Shichinin no samurai   1954   Japan Seven Samurai
Seven Samurai Image Cover
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Director:Akira Kurosawa
Studio:Toho Company
Writer:Akira Kurosawa, Shinobu Hashimoto
IMDb Rating:8.8 (162,722 votes)
Awards:Nominated for 2 Oscars. Another 4 wins & 5 nominations
Genre:Action
Duration:207 min
Languages:Japanese
IMDb:0047478
Amazon:0780020685
Search:NetflixYouTube
Akira Kurosawa  ...  (Director)
Akira Kurosawa, Shinobu Hashimoto  ...  (Writer)
 
Takashi Shimura  ...  Kambei Shimada
Toshirô Mifune  ...  Kikuchiyo
Yoshio Inaba  ...  Gorobei Katayama
Seiji Miyaguchi  ...  Kyuzo
Minoru Chiaki  ...  Heihachi Hayashida
Daisuke Katô  ...  Shichiroji
Isao Kimura  ...  Katsushiro Okamoto
Keiko Tsushima  ...  Shino
Yukiko Shimazaki  ...  Rikichi's Wife
Kamatari Fujiwara  ...  Manzo, father of Shino
Yoshio Kosugi  ...  Mosuke
Bokuzen Hidari  ...  Yohei
Yoshio Tsuchiya  ...  Rikichi
Kokuten Kodo  ...  Gisaku, the Old Man
Jiro Kumagai  ...  Peasant
Takuzo Kumagaya  ...  Peasant (as Jirô Kumagai)
Asakazu Nakai  ...  Cinematographer
Kokuten Kôdô  ...  Gisaku, the Old Man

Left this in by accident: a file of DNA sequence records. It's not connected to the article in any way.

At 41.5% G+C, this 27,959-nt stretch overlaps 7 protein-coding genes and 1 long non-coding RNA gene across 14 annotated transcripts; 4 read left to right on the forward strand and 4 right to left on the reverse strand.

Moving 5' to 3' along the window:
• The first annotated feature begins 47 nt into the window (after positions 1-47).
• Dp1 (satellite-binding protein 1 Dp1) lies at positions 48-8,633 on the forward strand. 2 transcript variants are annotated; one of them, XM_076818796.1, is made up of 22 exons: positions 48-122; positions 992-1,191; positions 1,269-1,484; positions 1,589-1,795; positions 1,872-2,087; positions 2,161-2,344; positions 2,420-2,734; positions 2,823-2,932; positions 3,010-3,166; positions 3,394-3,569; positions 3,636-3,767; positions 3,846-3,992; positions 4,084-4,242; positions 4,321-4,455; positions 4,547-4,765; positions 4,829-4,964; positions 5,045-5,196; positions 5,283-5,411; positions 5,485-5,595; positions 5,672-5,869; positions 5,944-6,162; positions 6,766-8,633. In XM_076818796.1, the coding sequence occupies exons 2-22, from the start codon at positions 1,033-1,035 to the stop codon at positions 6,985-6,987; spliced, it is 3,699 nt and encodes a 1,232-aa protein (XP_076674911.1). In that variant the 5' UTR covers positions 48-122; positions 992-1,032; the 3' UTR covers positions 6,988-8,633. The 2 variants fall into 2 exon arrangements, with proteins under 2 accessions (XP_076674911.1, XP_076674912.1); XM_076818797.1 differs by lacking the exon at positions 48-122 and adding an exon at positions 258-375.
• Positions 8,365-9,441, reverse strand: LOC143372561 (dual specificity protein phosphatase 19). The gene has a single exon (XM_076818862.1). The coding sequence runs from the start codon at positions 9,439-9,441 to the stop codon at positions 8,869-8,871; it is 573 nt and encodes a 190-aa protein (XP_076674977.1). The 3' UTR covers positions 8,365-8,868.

Eijirô Tôno  ...  Kidnapper
Fumio Hayasaka  ...  Composer
Akira Kurosawa  ...  Editor
Comments: The Mighty Warriors Who Became the Seven National Heroes of a Small Town

Summary: Unanimously hailed as one of the greatest masterpieces in the history of the motion picture, Seven Samurai has inspired countless films modeled after its basic premise. But Akira Kurosawa's classic 1954 action drama has never been surpassed in terms of sheer power of emotion, kinetic energy, and dynamic character development. The story is set in the 1600s, when the residents of a small Japanese village are seeking protection against repeated attacks by a band of marauding thieves. Offering mere handfuls of rice as payment, they hire seven unemployed "ronin" (masterless samurai), including a boastful swordsman (Toshiro Mifune) who is actually a farmer's son desperately seeking glory and acceptance. The samurai get acquainted with but remain distant from the villagers, knowing that their assignment may prove to be fatal. The climactic battle with the raiding thieves remains one of the most breathtaking sequences ever filmed. It's poetry in hyperactive motion and one of Kurosawa's crowning cinematic achievements. This is not a film that can be well served by any synopsis; it must be seen to be appreciated (accept nothing less than its complete 203-minute version) and belongs on the short list of any definitive home-video library. --Jeff Shannon


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